Monday 10 June 2013

Why T.S. Eliot didn't write poems about buses

‘A man who, beyond the age of 26, finds himself on a bus can count himself as a failure.’ Margaret Thatcher was quoted in a parliamentary debate as having said this, but she probably never did. It’s an old line, more convincingly attributed to Loelia Ponsonby, who married the second Duke of Westminster in 1930 with Winston Churchill as best man, who may have borrowed it from the Old Etonian poet Brian Howard, pal of Evelyn Waugh and Anthony Powell. Toffs, all of them, who didn’t travel on buses much and so missed out on one of life’s great pleasures. Margaret Thatcher had many faults, but that kind of snobbery wasn’t one of them.

For getting about in London the tube is attractive because of its speed, because of the clarity of the diagrammatic map (for which we have to thank Harry Beck, the London Underground employee who designed it in 1931) and because you never have to wait for a train in a downpour. The bus, in contrast, is an acquired taste. The open platforms that until recent years let passengers jump on and off wherever they liked, dodging through traffic to and from the pavement if they were brave enough, have largely disappeared. Now we have what some call prison buses, because you’re trapped between stops even if the bus is stuck in gridlock. But catching buses remains an active sport and, at times, a health-and-safety nightmare. As for the route maps, they look like nasty accidents with spaghetti.

On the other hand, buses are half the price and reach those less favoured regions that are off the underground network. And the internet has made it easy to research the routes. Once you’ve found one going your way, the bus has two huge advantages over the tube. The stop is where it says it is – no traipsing through subterranean passages – and you can enjoy the view. At their best, buses can be magic.

Coming back from Norfolk last week, we found a magic bus, with the help of a smartphone, that took us from right outside Liverpool Street Station to the end of our road. Among other interesting sights, we passed the church of St Mary Woolnoth, designed by Nicholas Hawksmoor in the early eighteenth century. I knew of it, but wasn’t aware of having seen it before, though I must have ridden under these streets hundreds of times on the Northern Line. As we turned along King William Street it wasn’t just the church that began ringing bells. I realised we were about to cross the Thames on London Bridge, and I remembered where I’d first come across this route, though in the other direction:

Under the brown fog of a winter dawn
A crowd flowed over London Bridge, so many,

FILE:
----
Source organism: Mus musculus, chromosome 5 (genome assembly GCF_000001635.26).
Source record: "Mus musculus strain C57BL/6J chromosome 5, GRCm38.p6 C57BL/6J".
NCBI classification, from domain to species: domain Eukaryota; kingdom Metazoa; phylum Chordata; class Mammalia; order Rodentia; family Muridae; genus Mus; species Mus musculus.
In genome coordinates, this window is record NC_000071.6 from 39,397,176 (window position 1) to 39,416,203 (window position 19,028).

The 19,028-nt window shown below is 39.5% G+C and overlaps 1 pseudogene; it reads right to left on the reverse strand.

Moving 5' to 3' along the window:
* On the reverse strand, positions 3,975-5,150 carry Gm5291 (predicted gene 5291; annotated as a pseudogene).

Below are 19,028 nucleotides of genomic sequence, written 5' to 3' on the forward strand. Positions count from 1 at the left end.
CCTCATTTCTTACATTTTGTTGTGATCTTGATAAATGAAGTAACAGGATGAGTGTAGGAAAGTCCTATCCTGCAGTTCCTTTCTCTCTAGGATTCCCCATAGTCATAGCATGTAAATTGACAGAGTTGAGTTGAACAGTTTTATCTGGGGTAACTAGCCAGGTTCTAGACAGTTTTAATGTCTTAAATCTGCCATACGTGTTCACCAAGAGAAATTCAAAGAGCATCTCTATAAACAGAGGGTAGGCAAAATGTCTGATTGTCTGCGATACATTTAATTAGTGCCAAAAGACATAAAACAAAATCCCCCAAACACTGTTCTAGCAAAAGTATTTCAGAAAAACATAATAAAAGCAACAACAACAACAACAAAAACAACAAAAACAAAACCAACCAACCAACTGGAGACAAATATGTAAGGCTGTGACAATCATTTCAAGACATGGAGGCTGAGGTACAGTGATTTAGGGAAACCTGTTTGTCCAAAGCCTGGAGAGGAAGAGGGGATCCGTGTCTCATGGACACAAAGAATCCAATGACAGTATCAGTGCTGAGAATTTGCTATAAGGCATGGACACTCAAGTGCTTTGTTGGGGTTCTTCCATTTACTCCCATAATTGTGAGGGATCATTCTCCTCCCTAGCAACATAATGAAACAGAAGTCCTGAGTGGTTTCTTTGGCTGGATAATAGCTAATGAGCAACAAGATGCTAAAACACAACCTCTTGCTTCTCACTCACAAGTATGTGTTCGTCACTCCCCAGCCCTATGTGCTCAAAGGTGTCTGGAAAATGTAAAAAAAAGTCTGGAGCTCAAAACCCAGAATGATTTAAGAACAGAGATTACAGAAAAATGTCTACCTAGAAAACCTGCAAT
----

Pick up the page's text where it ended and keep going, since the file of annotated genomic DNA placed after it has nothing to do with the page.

I had not thought death had undone so many.
Sighs, short and infrequent were exhaled,
And each man fixed his eyes before his feet.
Flowed up the hill and down King William Street,
To where Saint Mary Woolnoth kept the hours
With a dead sound on the final stroke of nine.

By chance, I was travelling with a book by John Carey called The Intellectuals and the Masses, which had just put those lines from Eliot’s 1922 poem The Waste Land in a fresh context for me. The argument of Carey’s book is that intellectuals in the 1920s and 30s were disdainful – and, deep down, terrified – of the encroaching 'masses', particularly the kind of ‘semi-educated’ clerical workers who had been taught to read and write but were incapable, it was assumed, of a true appreciation of literature or art, and were meanwhile destroying the English countryside with their demand for suburban housing. The crowd of dead people observed by Eliot would have been crossing the Thames from South London to work in the City.

‘Largely through Eliot’s influence,’ Carey writes, ‘the assumption that most people are dead became, by the 1930s, a standard item in the repertoire of any self-respecting intellectual.’ They were mainly toffs, of course – Eliot himself, a middle-class American who was reinventing himself as an English gent, Virginia Woolf, who envisaged ‘the Man in the street’ as ‘a vast, featureless, almost shapeless jelly of human stuff’, and E.M. Forster, who, in Howard’s End, is sympathetic to the struggles of the clerk Leonard Bast to better himself by reading and trying to listen to Beethoven, but describes him, even so, as having a ‘cramped little mind’, says that he plays the piano ‘badly and vulgarly’, and has him finally crushed to death under a bookcase.

Not bus enthusiasts, most of those early twentieth century intellectuals, though an attentive reading of this passage from The Four Quartets suggests that Eliot may have lowered himself as far as the tube. He seems not to have enjoyed the experience:

Here is a place of disaffection
Time before and time after
In a dim light: neither daylight…
Nor darkness to purify the soul…
Neither plenitude nor vacancy. Only a flicker
Over the strained, time-ridden faces…
Men and bits of paper, whirled by the cold wind
That blows before and after time…